A young mountain lion that captivated the attention of San Franciscans in recent weeks after it was seen aimlessly roaming around Russian Hill and the Embarcadero was reportedly struck and killed by a vehicle along Highway 1 in Pacifica early Friday morning.
The 70-pound male North American cougar (a.k.a. mountain lion) was believed by Fish & Wildlife personnel to be between 12 and 18 months old, and was possibly wandering the city in search of territory, as young male cats like him will do. But this tendency to wander makes young male mountain lions more vulnerable to tragic encounters with vehicles, and around 100 of them are killed on California roadways each year according to the Chronicle's research.
This particular cat, which was roaming SF for possibly as long as a week before it was captured on June 18 after being spotted in Mission Bay by an SFPD officer, was found lifeless along the side of Highway 1 around 7:30 a.m. today, cutting his life far too short.
The cat's adventure, potentially his first after leaving the side of his mother, included an alleged attack on three marsupials at the San Francisco Zoo. Two wallaroos and a red kangaroo in the Australian Walkabout exhibit were killed by a predator at the zoo the week before the mountain lion was captured in the city — and experts hypothesized the cat had trotted up the coast from the area of the Crystal Springs Reservoir and Sweeney Ridge in San Mateo County, which is known to be home to several mountain lions.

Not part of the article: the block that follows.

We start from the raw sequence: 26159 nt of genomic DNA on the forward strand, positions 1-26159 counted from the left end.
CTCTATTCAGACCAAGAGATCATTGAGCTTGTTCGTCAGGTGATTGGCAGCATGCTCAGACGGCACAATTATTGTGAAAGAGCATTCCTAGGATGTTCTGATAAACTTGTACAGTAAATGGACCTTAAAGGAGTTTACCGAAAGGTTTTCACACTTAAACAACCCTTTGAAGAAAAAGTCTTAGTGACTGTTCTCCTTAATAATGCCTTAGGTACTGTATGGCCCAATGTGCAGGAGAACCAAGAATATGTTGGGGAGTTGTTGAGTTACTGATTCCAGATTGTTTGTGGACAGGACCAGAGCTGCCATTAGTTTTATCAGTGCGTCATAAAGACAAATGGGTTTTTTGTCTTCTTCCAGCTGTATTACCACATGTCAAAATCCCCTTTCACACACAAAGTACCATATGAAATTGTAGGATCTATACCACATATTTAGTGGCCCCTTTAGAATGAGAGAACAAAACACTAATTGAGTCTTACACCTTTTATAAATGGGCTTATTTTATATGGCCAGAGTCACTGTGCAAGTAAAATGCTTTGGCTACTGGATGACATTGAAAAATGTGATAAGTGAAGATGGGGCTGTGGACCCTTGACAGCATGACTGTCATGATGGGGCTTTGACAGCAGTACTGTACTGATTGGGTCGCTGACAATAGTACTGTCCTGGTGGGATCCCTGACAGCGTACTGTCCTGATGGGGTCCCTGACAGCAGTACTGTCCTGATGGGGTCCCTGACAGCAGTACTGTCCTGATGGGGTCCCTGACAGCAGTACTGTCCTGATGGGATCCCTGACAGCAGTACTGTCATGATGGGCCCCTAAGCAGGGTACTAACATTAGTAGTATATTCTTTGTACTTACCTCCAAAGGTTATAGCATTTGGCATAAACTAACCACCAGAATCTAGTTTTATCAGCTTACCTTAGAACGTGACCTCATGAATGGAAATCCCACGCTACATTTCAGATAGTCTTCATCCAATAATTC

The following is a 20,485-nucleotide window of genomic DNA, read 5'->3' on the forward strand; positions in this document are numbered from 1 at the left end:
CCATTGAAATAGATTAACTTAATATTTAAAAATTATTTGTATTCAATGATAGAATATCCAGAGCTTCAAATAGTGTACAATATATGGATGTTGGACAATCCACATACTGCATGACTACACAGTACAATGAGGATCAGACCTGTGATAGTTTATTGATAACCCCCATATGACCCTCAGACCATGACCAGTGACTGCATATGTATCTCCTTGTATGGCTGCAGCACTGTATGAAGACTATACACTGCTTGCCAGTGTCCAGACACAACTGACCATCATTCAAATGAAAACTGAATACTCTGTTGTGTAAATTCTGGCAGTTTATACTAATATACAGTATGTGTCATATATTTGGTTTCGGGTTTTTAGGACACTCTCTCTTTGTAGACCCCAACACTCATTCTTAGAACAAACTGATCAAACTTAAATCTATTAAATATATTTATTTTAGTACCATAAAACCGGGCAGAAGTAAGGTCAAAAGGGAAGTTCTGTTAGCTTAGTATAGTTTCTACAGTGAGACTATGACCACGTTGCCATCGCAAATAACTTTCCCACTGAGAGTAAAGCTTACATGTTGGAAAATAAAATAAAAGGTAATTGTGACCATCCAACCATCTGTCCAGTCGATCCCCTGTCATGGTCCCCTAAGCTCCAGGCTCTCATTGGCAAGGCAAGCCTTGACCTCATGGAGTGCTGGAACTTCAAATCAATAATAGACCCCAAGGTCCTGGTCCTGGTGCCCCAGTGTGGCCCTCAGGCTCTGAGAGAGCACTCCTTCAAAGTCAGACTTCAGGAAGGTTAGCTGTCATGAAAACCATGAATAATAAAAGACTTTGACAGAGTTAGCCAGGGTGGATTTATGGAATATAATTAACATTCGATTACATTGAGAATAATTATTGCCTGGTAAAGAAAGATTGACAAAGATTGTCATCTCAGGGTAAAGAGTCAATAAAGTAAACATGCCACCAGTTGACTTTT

After his capture, the mountain lion was taken to the Oakland Zoo for examination, and tagged by CA Fish & Wildlife, leading to today's identification.
To everybody who thought that his release back into the wild was a happy ending: Happy Friday in 2020!
Photo: Priscilla du Preez